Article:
The machine pictured above is one more interesting things I saw at the Beretta factory: the shotgun break-in machine.
Every A400 Xplor action gets a turn on the machine. Two barreled receivers go in the rests at a time and metal arms clamp onto the bolt handles (the break-in machine operator is about to put a second barreled action in the machine. You can see the arm that will fit over the bolt). The other end of the arm is attached to a wheel which spins very fast, working the arm back and forth, slamming the actions open and shut. It loolks like an old-fashioned steam locomotive when it gets going.
In two minutes on the machine the action cycles 500 times — the equivalent of running twenty boxes of heavy ammunition through the gun.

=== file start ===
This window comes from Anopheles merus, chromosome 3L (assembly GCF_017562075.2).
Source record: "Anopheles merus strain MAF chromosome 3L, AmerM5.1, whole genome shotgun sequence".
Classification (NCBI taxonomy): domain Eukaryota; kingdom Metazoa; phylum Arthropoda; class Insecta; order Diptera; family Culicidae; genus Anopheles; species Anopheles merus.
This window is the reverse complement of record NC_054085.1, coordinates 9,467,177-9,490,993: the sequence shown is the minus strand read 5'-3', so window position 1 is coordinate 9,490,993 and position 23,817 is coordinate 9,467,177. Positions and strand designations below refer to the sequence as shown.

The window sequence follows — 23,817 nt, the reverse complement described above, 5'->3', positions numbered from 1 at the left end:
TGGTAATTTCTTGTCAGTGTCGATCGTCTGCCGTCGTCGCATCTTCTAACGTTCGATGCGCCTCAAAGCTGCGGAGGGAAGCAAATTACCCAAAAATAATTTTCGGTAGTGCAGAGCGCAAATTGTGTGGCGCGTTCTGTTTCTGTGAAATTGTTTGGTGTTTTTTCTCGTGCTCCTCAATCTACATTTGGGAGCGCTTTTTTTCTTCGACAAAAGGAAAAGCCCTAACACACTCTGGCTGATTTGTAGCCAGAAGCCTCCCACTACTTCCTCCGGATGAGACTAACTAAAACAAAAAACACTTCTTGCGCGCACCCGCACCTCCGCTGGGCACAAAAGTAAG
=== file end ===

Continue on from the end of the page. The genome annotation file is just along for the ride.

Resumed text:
A lot of people recommend … breaking-in a semiautomatic shotgun by firing four or five boxes of heavy loads through it. The break-in process smooths burrs in the action, lets metal parts wear in, and generally imroves the gun’s performance. It’s a good idea. After a little breaking in, some semiautos — especially the newer models — will perform impressive feats of functioning. A couple of summers ago I had a Browning Silver on extended loan. Atlhough the manual recommended nothing lighter than one ounce loads, it would cycle my 1200fps, ¾ ounce 12 gauge reloads all day long after I shot three or four boxes of heavy hunting loads through it.
Breaking in a gun isn’t that tedious a job. I certainly don’t mind doing it myself, but I still thought it was pretty cool that Beretta had a machine that did it for you.